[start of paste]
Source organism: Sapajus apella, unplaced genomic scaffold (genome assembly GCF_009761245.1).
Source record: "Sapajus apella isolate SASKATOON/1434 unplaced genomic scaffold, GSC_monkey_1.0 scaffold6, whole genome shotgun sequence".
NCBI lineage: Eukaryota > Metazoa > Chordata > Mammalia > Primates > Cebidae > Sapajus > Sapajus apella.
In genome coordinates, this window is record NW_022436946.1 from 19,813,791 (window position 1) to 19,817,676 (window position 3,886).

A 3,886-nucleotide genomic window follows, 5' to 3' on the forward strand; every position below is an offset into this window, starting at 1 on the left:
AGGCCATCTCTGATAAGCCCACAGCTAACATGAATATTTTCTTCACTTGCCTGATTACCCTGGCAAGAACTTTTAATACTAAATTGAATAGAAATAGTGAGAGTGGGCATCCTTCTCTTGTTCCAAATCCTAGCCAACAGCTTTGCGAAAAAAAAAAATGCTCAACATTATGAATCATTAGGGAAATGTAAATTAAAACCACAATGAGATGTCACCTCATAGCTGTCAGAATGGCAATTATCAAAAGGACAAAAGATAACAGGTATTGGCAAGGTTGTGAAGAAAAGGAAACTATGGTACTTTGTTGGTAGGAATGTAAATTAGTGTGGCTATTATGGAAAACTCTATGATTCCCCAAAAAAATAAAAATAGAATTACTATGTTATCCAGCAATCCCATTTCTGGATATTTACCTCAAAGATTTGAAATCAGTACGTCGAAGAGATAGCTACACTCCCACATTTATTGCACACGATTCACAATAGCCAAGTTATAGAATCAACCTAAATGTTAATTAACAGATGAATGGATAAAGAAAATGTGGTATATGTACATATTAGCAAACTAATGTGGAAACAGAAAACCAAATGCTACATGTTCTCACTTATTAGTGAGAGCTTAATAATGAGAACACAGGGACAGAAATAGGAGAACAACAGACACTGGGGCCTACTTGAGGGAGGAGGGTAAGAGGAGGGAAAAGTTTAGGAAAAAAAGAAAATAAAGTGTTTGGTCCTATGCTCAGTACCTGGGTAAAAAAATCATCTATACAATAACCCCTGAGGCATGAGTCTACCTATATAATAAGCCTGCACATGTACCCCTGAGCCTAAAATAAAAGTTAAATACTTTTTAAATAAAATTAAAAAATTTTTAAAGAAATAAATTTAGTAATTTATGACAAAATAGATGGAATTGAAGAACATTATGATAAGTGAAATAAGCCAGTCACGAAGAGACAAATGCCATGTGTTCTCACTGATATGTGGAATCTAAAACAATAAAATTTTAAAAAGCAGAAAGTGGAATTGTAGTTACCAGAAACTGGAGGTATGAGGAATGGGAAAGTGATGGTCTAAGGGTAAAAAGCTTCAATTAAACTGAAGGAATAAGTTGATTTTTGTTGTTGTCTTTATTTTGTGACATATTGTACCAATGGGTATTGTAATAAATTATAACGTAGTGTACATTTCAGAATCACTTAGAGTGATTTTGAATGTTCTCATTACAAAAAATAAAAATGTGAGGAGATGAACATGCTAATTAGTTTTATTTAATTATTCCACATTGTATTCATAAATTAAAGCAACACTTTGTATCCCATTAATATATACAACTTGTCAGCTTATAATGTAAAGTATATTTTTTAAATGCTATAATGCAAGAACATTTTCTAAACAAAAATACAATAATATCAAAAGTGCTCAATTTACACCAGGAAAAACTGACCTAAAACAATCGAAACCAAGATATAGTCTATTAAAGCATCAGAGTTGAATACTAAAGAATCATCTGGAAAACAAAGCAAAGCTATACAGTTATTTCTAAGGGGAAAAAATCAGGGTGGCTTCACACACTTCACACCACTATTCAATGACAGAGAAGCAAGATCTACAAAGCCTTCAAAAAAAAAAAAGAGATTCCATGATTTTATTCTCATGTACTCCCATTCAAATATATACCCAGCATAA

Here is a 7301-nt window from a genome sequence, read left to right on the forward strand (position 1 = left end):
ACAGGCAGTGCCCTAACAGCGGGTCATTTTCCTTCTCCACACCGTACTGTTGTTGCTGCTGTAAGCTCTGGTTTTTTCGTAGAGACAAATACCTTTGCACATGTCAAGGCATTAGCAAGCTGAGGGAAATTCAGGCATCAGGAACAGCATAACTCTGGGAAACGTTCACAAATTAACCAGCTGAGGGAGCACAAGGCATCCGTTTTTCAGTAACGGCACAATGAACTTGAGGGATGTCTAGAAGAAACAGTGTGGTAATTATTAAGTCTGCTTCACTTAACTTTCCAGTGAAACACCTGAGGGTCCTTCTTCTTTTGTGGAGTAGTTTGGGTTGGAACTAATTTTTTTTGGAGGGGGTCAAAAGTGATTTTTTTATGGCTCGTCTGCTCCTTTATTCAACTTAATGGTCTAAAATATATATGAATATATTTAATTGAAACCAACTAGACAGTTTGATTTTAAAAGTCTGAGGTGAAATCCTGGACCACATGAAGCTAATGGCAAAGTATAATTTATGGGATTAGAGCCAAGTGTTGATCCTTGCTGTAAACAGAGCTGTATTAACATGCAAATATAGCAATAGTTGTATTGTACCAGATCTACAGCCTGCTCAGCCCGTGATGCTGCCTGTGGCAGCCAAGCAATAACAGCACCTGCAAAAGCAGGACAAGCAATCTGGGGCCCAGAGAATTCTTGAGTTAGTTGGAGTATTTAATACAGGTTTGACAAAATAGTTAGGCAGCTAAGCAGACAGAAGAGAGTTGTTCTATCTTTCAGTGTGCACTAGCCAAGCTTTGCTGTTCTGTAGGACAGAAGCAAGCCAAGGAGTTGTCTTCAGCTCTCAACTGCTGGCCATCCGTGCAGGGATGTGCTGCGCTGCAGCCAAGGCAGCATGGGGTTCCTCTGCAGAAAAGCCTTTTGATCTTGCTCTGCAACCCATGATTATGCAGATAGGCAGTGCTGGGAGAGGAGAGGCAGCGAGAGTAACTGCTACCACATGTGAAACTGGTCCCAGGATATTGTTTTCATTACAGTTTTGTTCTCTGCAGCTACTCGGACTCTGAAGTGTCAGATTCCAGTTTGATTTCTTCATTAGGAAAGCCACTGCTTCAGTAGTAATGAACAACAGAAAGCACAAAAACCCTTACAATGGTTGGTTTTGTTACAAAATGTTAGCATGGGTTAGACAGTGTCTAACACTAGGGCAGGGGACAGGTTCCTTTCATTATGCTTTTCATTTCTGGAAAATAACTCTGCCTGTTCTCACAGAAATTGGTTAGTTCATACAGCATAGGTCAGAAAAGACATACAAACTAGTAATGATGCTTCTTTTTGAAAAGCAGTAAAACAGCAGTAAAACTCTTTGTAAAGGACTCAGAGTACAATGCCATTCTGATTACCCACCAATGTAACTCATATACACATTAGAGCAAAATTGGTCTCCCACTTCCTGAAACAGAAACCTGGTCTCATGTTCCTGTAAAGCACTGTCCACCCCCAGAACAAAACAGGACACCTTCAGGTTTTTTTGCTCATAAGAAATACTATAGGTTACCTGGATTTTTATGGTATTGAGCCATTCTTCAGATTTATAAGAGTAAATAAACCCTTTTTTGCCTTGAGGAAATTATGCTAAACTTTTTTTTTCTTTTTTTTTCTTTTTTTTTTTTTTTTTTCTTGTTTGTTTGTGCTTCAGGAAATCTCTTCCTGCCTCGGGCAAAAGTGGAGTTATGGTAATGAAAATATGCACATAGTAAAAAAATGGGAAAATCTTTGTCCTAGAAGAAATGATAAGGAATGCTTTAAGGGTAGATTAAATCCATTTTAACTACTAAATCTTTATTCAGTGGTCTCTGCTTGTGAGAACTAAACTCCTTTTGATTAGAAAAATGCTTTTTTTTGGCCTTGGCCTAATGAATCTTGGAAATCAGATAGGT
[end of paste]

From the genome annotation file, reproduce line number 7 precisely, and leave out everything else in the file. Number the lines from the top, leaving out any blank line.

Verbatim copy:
Here is a 7301-nt window from a genome sequence, read left to right on the forward strand (position 1 = left end):